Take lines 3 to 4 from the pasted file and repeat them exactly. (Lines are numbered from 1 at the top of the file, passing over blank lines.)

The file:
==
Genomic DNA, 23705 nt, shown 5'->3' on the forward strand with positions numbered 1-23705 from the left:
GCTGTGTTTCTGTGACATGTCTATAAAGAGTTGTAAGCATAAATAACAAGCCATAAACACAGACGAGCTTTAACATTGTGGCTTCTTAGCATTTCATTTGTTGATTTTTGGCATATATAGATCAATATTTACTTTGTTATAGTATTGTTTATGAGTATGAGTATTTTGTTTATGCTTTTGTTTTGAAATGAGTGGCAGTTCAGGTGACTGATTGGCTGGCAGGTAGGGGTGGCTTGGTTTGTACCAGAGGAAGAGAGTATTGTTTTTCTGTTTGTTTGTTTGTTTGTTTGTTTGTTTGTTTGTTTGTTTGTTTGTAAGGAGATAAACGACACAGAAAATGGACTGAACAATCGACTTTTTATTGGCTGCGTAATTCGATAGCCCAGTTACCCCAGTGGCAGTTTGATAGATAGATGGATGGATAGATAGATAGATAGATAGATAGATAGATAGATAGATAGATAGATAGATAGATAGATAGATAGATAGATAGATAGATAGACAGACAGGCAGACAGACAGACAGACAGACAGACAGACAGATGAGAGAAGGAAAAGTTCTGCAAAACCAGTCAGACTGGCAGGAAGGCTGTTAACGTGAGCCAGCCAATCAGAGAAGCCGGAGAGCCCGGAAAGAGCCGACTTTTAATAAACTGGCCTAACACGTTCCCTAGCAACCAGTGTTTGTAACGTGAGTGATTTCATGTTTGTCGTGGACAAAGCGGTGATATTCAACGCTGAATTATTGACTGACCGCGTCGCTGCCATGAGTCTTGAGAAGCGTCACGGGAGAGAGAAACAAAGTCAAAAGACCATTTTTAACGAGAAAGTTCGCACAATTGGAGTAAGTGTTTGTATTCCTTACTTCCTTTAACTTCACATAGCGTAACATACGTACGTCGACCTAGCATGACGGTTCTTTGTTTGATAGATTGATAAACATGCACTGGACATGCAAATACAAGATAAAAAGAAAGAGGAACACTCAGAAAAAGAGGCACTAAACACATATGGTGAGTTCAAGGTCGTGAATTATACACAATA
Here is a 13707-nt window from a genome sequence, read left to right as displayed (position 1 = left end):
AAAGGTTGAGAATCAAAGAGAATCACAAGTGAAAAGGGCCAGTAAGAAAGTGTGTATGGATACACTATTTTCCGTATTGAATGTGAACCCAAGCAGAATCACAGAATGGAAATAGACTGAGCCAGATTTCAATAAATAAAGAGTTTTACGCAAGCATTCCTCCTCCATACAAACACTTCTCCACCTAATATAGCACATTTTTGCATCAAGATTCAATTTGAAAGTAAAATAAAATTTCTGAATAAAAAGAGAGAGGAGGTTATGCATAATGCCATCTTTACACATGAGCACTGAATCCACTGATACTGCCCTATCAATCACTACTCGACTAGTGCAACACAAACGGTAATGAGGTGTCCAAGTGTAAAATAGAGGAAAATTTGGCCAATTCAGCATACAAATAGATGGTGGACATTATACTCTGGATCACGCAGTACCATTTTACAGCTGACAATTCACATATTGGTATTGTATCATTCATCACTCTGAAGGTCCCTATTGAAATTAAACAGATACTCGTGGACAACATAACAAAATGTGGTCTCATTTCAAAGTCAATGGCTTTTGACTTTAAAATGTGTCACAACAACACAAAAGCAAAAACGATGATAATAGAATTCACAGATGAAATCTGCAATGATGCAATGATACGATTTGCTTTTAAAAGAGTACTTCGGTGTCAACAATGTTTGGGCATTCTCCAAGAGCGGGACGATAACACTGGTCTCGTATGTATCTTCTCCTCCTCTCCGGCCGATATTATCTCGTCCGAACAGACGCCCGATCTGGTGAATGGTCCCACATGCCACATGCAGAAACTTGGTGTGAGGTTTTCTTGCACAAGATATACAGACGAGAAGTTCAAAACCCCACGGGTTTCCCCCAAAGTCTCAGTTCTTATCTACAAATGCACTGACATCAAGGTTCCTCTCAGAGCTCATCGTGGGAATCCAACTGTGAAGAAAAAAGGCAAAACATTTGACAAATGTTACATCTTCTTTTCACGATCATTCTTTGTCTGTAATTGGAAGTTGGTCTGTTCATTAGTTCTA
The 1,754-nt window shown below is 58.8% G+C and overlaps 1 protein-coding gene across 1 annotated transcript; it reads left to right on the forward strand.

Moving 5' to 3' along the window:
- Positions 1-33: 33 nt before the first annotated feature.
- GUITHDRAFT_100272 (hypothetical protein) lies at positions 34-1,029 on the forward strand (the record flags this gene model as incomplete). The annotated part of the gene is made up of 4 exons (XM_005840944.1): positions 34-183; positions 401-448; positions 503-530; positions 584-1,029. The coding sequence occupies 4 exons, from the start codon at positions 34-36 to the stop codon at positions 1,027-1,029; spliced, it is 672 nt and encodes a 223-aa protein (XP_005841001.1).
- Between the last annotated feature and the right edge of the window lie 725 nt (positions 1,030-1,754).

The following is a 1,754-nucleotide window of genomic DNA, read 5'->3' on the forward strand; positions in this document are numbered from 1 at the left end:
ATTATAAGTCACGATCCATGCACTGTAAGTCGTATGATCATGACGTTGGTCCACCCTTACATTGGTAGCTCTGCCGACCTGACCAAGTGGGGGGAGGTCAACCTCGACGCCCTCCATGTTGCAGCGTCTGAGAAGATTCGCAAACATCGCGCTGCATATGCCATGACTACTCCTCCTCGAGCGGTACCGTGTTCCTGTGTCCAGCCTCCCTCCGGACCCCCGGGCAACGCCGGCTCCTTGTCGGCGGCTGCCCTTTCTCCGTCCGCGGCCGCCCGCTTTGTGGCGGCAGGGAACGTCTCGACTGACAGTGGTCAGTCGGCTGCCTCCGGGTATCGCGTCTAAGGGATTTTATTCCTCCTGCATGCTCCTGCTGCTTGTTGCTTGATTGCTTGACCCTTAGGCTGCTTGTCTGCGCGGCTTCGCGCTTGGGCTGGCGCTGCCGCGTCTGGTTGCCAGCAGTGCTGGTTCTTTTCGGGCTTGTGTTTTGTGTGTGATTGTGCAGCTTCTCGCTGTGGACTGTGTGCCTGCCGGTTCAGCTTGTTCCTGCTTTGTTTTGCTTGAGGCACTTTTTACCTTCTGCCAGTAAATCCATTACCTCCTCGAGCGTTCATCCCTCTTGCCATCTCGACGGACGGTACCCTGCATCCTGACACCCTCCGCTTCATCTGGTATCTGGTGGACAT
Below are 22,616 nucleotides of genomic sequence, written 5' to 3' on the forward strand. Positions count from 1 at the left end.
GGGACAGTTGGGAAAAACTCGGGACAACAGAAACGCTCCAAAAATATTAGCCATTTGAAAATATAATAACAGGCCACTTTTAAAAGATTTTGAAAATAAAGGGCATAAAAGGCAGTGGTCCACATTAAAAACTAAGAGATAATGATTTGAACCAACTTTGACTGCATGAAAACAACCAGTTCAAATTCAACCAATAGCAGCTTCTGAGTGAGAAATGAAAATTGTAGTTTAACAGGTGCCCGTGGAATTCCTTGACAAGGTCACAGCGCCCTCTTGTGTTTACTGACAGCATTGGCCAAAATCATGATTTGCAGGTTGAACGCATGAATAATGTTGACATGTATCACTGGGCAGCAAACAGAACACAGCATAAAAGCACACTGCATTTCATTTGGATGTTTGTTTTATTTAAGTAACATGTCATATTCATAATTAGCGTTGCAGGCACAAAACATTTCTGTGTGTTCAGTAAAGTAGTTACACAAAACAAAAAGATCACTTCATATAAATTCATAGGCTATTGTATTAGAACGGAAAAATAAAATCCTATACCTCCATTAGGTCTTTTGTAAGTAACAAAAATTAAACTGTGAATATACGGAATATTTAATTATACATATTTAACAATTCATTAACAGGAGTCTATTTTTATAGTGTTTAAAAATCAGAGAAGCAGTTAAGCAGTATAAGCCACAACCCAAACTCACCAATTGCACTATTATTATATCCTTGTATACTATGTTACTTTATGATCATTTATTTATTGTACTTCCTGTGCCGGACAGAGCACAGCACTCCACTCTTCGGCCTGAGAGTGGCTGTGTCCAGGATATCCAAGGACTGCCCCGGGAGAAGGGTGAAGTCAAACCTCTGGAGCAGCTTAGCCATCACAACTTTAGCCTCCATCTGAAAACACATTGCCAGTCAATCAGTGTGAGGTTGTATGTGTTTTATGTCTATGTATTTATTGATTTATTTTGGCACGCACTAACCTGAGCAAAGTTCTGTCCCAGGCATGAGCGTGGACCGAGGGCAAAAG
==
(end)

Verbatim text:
Here is a 13707-nt window from a genome sequence, read left to right as displayed (position 1 = left end):
AAAGGTTGAGAATCAAAGAGAATCACAAGTGAAAAGGGCCAGTAAGAAAGTGTGTATGGATACACTATTTTCCGTATTGAATGTGAACCCAAGCAGAATCACAGAATGGAAATAGACTGAGCCAGATTTCAATAAATAAAGAGTTTTACGCAAGCATTCCTCCTCCATACAAACACTTCTCCACCTAATATAGCACATTTTTGCATCAAGATTCAATTTGAAAGTAAAATAAAATTTCTGAATAAAAAGAGAGAGGAGGTTATGCATAATGCCATCTTTACACATGAGCACTGAATCCACTGATACTGCCCTATCAATCACTACTCGACTAGTGCAACACAAACGGTAATGAGGTGTCCAAGTGTAAAATAGAGGAAAATTTGGCCAATTCAGCATACAAATAGATGGTGGACATTATACTCTGGATCACGCAGTACCATTTTACAGCTGACAATTCACATATTGGTATTGTATCATTCATCACTCTGAAGGTCCCTATTGAAATTAAACAGATACTCGTGGACAACATAACAAAATGTGGTCTCATTTCAAAGTCAATGGCTTTTGACTTTAAAATGTGTCACAACAACACAAAAGCAAAAACGATGATAATAGAATTCACAGATGAAATCTGCAATGATGCAATGATACGATTTGCTTTTAAAAGAGTACTTCGGTGTCAACAATGTTTGGGCATTCTCCAAGAGCGGGACGATAACACTGGTCTCGTATGTATCTTCTCCTCCTCTCCGGCCGATATTATCTCGTCCGAACAGACGCCCGATCTGGTGAATGGTCCCACATGCCACATGCAGAAACTTGGTGTGAGGTTTTCTTGCACAAGATATACAGACGAGAAGTTCAAAACCCCACGGGTTTCCCCCAAAGTCTCAGTTCTTATCTACAAATGCACTGACATCAAGGTTCCTCTCAGAGCTCATCGTGGGAATCCAACTGTGAAGAAAAAAGGCAAAACATTTGACAAATGTTACATCTTCTTTTCACGATCATTCTTTGTCTGTAATTGGAAGTTGGTCTGTTCATTAGTTCTA